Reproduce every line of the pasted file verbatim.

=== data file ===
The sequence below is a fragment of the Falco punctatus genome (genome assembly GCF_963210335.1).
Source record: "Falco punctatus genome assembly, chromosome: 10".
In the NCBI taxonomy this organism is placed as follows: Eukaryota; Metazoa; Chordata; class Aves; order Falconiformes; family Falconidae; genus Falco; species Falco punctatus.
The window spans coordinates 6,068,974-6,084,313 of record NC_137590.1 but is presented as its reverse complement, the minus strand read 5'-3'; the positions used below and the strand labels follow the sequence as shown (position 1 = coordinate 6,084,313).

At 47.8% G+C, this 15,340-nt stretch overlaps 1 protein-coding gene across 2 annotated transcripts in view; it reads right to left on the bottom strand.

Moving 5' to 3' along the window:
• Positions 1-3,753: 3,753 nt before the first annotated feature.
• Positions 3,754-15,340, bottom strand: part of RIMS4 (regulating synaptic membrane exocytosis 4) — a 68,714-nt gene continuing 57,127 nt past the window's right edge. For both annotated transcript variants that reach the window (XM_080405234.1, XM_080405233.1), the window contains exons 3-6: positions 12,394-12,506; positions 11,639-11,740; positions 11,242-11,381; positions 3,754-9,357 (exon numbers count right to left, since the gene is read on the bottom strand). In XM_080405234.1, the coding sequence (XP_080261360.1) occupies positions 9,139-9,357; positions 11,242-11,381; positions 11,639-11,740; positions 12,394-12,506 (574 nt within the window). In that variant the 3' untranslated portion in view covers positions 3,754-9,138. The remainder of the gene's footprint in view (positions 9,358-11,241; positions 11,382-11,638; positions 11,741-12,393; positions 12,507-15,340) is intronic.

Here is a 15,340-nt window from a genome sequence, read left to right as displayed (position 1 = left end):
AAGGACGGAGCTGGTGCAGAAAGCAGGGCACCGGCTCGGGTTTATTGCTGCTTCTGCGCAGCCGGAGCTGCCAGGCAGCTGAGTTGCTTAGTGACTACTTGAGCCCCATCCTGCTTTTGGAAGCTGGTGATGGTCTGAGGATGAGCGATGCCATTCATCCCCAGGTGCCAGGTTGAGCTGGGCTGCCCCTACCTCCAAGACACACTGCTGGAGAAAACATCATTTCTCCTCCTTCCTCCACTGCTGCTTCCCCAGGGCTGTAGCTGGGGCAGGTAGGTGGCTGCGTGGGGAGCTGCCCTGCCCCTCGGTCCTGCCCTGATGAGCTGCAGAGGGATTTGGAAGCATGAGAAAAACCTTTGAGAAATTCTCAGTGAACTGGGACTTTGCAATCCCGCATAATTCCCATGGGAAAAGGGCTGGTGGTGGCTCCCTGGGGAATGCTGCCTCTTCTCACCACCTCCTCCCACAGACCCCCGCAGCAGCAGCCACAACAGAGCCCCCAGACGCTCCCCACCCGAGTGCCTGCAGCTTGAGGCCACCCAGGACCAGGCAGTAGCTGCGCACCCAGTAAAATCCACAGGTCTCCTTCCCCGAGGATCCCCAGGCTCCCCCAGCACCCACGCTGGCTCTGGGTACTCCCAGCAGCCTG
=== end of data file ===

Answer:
The sequence below is a fragment of the Falco punctatus genome (genome assembly GCF_963210335.1).
Source record: "Falco punctatus genome assembly, chromosome: 10".
In the NCBI taxonomy this organism is placed as follows: Eukaryota; Metazoa; Chordata; class Aves; order Falconiformes; family Falconidae; genus Falco; species Falco punctatus.
The window spans coordinates 6,068,974-6,084,313 of record NC_137590.1 but is presented as its reverse complement, the minus strand read 5'-3'; the positions used below and the strand labels follow the sequence as shown (position 1 = coordinate 6,084,313).

At 47.8% G+C, this 15,340-nt stretch overlaps 1 protein-coding gene across 2 annotated transcripts in view; it reads right to left on the bottom strand.

Moving 5' to 3' along the window:
• Positions 1-3,753: 3,753 nt before the first annotated feature.
• Positions 3,754-15,340, bottom strand: part of RIMS4 (regulating synaptic membrane exocytosis 4) — a 68,714-nt gene continuing 57,127 nt past the window's right edge. For both annotated transcript variants that reach the window (XM_080405234.1, XM_080405233.1), the window contains exons 3-6: positions 12,394-12,506; positions 11,639-11,740; positions 11,242-11,381; positions 3,754-9,357 (exon numbers count right to left, since the gene is read on the bottom strand). In XM_080405234.1, the coding sequence (XP_080261360.1) occupies positions 9,139-9,357; positions 11,242-11,381; positions 11,639-11,740; positions 12,394-12,506 (574 nt within the window). In that variant the 3' untranslated portion in view covers positions 3,754-9,138. The remainder of the gene's footprint in view (positions 9,358-11,241; positions 11,382-11,638; positions 11,741-12,393; positions 12,507-15,340) is intronic.

Here is a 15,340-nt window from a genome sequence, read left to right as displayed (position 1 = left end):
AAGGACGGAGCTGGTGCAGAAAGCAGGGCACCGGCTCGGGTTTATTGCTGCTTCTGCGCAGCCGGAGCTGCCAGGCAGCTGAGTTGCTTAGTGACTACTTGAGCCCCATCCTGCTTTTGGAAGCTGGTGATGGTCTGAGGATGAGCGATGCCATTCATCCCCAGGTGCCAGGTTGAGCTGGGCTGCCCCTACCTCCAAGACACACTGCTGGAGAAAACATCATTTCTCCTCCTTCCTCCACTGCTGCTTCCCCAGGGCTGTAGCTGGGGCAGGTAGGTGGCTGCGTGGGGAGCTGCCCTGCCCCTCGGTCCTGCCCTGATGAGCTGCAGAGGGATTTGGAAGCATGAGAAAAACCTTTGAGAAATTCTCAGTGAACTGGGACTTTGCAATCCCGCATAATTCCCATGGGAAAAGGGCTGGTGGTGGCTCCCTGGGGAATGCTGCCTCTTCTCACCACCTCCTCCCACAGACCCCCGCAGCAGCAGCCACAACAGAGCCCCCAGACGCTCCCCACCCGAGTGCCTGCAGCTTGAGGCCACCCAGGACCAGGCAGTAGCTGCGCACCCAGTAAAATCCACAGGTCTCCTTCCCCGAGGATCCCCAGGCTCCCCCAGCACCCACGCTGGCTCTGGGTACTCCCAGCAGCCTG